Bryce Dallas Howard Is 'Over the Moon' to Direct 'Flight of the Navigator' Remake for Disney

Bryce Dallas Howard will remake 1986's Flight of the Navigator with a female lead for Disney+

Bryce Dallas Howard on Her Feature Directorial Debut, 'Dads'
Bryce Dallas Howard on Her Feature Directorial Debut, 'Dads'. Photo: Getty Images

Bryce Dallas Howard's next project has her feeling "over the moon."

The actress is set to direct the upcoming reboot of the 1986 film Flight of the Navigator, this time with a female lead, for Disney+. Howard celebrated the news with a sweet post on Instagram making plenty of space puns.

"I'm over the moon for the relaunch of #FlightOfTheNavigator (and all the space puns that'll come with it 😆)," Howard joked in celebrating the announcement.

Flight of the Navigator originally starred Joey Cramer, Sarah Jessica Parker and Veronica Cartwright. It followed a young boy who traveled to the future and became friends with a talking alien spaceship.

The movie marks Howard's feature directorial debut as she previously directed the documentary Dads.

Howard is no stranger to working with Disney+, as she's previously served as director for two episodes of the Star Wars show The Mandalorian. She also directed an episode of the upcoming The Book of Boba Fett, another set in the Star Wars universe.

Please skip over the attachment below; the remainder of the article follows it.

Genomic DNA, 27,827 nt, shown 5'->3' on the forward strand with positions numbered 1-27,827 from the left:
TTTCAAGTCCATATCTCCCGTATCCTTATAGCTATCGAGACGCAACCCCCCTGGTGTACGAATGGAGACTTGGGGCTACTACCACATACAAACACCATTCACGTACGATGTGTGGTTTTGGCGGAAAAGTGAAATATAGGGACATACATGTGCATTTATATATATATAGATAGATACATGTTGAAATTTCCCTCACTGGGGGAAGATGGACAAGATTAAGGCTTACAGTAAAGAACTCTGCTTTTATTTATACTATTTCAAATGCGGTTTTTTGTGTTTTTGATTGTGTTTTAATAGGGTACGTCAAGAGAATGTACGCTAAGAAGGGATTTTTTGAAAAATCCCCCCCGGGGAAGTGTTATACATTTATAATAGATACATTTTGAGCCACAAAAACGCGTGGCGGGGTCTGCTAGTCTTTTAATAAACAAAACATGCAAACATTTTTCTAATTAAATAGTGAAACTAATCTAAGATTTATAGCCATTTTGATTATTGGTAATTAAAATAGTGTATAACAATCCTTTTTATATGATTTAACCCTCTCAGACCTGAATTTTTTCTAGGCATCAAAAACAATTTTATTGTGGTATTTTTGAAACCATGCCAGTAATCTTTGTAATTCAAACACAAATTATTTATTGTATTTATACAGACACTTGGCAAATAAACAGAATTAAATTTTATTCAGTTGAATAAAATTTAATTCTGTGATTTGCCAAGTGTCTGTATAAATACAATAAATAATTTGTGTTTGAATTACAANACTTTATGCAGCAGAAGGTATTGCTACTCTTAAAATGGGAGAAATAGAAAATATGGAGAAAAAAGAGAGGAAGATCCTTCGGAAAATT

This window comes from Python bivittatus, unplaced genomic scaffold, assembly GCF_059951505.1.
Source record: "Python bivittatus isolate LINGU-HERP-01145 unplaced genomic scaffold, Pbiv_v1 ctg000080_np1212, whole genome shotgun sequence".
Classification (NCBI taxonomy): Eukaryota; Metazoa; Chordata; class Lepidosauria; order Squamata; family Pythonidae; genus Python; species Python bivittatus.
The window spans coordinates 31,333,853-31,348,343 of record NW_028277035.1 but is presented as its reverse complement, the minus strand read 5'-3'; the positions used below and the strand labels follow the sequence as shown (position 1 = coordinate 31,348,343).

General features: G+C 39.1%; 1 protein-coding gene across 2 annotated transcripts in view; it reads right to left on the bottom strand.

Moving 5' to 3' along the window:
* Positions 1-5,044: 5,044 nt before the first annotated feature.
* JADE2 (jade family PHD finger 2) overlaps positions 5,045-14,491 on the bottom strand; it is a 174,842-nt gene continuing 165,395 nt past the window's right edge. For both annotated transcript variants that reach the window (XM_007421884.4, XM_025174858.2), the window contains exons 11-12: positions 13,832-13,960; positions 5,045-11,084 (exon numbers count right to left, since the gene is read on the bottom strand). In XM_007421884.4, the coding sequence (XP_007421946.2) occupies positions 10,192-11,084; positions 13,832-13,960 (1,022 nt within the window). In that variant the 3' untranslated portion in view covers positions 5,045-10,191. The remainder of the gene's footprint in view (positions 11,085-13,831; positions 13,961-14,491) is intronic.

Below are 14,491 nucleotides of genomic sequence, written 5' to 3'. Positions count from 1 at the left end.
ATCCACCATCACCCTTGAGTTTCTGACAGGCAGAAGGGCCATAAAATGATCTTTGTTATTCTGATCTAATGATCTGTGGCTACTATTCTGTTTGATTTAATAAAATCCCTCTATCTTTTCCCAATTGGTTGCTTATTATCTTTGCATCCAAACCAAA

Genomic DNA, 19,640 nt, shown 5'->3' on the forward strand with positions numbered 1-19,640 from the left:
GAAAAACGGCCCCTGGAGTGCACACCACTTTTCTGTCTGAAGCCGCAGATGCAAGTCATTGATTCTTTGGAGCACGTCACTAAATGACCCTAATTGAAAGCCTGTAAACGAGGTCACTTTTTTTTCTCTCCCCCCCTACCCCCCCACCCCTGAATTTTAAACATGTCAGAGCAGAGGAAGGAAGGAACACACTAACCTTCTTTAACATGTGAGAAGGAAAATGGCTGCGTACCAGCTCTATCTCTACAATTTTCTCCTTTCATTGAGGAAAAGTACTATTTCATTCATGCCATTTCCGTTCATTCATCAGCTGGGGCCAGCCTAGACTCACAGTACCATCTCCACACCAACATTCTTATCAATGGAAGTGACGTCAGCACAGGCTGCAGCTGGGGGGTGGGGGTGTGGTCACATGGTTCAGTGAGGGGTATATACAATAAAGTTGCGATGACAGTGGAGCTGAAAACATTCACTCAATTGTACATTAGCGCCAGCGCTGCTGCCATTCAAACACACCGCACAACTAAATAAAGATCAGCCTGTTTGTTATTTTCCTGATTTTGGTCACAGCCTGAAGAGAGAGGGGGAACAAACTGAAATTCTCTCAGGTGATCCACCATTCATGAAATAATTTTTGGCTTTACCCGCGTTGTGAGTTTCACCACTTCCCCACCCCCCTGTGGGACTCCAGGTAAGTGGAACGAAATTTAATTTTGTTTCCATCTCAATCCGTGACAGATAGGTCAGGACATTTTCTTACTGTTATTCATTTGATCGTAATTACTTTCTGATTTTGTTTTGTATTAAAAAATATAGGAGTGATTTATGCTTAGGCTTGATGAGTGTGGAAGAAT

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The actress has been following in her dad's footsteps as the latest director in the Howard clan. But she wasn't always willing to advertise that famed director Ron Howard was her dad.

Speaking with the Los Angeles Times last year, the Jurassic World star reflected on her past hesitation in revealing that she's the daughter of the Oscar-winning director.

"I was insecure about that when I was younger," Bryce told the outlet. "When I went to NYU, I wouldn't tell anyone my last name and I was like, 'No, Dad, you can't come see my play because people might recognize you.'"

"For me to be weird about something that, honestly, really doesn't have anything to do with me — I just realized, that's just shortsighted," she added. "So many of my peers at NYU had parents who were really not supportive of them being artists in any way, shape or form, which totally made sense because they were scared for them."

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